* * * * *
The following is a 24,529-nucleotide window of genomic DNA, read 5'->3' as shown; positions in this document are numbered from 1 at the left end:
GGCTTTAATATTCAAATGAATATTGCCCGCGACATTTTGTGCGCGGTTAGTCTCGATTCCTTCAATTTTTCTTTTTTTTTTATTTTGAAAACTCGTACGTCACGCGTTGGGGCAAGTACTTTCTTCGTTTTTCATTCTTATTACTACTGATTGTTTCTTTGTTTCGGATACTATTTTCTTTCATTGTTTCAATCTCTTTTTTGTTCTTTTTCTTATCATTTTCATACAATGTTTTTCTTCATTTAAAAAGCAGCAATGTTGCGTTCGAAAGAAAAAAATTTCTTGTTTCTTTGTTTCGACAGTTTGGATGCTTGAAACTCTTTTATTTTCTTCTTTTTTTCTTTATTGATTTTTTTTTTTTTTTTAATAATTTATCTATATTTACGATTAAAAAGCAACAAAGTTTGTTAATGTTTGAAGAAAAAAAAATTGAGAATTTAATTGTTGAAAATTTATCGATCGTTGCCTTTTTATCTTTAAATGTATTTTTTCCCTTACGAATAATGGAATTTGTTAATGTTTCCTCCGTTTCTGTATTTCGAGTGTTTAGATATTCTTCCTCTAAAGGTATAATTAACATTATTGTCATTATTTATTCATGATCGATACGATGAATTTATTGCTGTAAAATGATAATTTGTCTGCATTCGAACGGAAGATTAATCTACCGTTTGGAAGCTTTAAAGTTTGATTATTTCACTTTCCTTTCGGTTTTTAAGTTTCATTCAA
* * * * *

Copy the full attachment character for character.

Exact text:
The following is a 24,529-nucleotide window of genomic DNA, read 5'->3' as shown; positions in this document are numbered from 1 at the left end:
GGCTTTAATATTCAAATGAATATTGCCCGCGACATTTTGTGCGCGGTTAGTCTCGATTCCTTCAATTTTTCTTTTTTTTTTATTTTGAAAACTCGTACGTCACGCGTTGGGGCAAGTACTTTCTTCGTTTTTCATTCTTATTACTACTGATTGTTTCTTTGTTTCGGATACTATTTTCTTTCATTGTTTCAATCTCTTTTTTGTTCTTTTTCTTATCATTTTCATACAATGTTTTTCTTCATTTAAAAAGCAGCAATGTTGCGTTCGAAAGAAAAAAATTTCTTGTTTCTTTGTTTCGACAGTTTGGATGCTTGAAACTCTTTTATTTTCTTCTTTTTTTCTTTATTGATTTTTTTTTTTTTTTTAATAATTTATCTATATTTACGATTAAAAAGCAACAAAGTTTGTTAATGTTTGAAGAAAAAAAAATTGAGAATTTAATTGTTGAAAATTTATCGATCGTTGCCTTTTTATCTTTAAATGTATTTTTTCCCTTACGAATAATGGAATTTGTTAATGTTTCCTCCGTTTCTGTATTTCGAGTGTTTAGATATTCTTCCTCTAAAGGTATAATTAACATTATTGTCATTATTTATTCATGATCGATACGATGAATTTATTGCTGTAAAATGATAATTTGTCTGCATTCGAACGGAAGATTAATCTACCGTTTGGAAGCTTTAAAGTTTGATTATTTCACTTTCCTTTCGGTTTTTAAGTTTCATTCAA